“High-speed internet is critical for North Carolinians to be able to work, learn, run a business, or access health care,” Cooper said. “We want all communities in our state to have these opportunities, and this round of grants is an important step toward closing the digital divide, especially in rural areas.”


The “digital divide” is defined as the gap between those who have access to technology, the internet, and digital literacy training, and those who do not. It affects all generations, both rural and urban communities, as well as a wide variety of industries and sectors.


For example, the “Homework Gap” impacts Caldwell County students who are unable to complete assigned homework that requires internet access.


Employers and their workforce are affected when workers are left behind who do not have digital skills and/or access to the internet and computing devices, which also impacts efficiency and competitiveness.


With the rise of telehealth services as viable options for contacting health care providers, people without access to broadband and computing devices will lack access to these additional tools.


Residents without access to broadband and computing devices cannot access government services online or participate in community activities that require access.


U.S. Senator Thom Tillis (R-NC) and several of his Senate colleagues recently sent a letter to the National Telecommunications and Information Administration (NTIA) expressing the importance of reliable broadband service for rural America. They requested that federally-funded broadband projects prioritize unserved areas instead of overbuilding existing broadband infrastructure in areas with reliable broadband service.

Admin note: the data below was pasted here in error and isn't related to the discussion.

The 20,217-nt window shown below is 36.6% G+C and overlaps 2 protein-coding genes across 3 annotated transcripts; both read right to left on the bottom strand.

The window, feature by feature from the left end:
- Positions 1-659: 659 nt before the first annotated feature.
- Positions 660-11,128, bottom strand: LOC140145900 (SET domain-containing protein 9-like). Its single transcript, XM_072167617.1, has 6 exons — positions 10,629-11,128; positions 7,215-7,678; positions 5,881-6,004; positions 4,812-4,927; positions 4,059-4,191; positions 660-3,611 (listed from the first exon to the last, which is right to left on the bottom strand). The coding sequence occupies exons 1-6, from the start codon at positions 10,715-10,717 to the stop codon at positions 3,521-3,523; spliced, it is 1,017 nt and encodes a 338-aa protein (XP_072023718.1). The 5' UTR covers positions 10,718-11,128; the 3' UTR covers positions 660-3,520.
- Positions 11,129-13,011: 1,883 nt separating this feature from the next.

“NTIA has an opportunity to make substantial impact on connecting rural America,” the senators wrote. “However, doing so will require that [NTIA] outline rules that specifically prohibit overbuilding and that set clear criteria to ensure projects targeted at unserved areas are actually prioritized. The regulations and methodology for the distribution of these funds must prioritize projects that are connecting customers and communities to broadband for the first time and avoid projects in areas where reliable broadband is already being provided or where there is an enforceable commitment to build high-speed broadband using federal or state funds.”


The senators continued, “Further, [NTIA] must work in concert with other broadband programs to avoid duplication of state or federal government efforts, and [the] department should ensure that all technological options are on the table to bring broadband service to unserved areas. This will ensure that all customers, regardless of location, have the opportunity to benefit from this program.”


Blue Ridge Energy plans to continue working with SkyBest to pursue additional state or federal grants for other parts of northern Caldwell County and across Blue Ridge Energy’s service area.


To determine eligibility and to sign up, interested residents can visit www.SkyBest.com/CaldwellGrant21 or call SkyBest at 1-800-759-2226.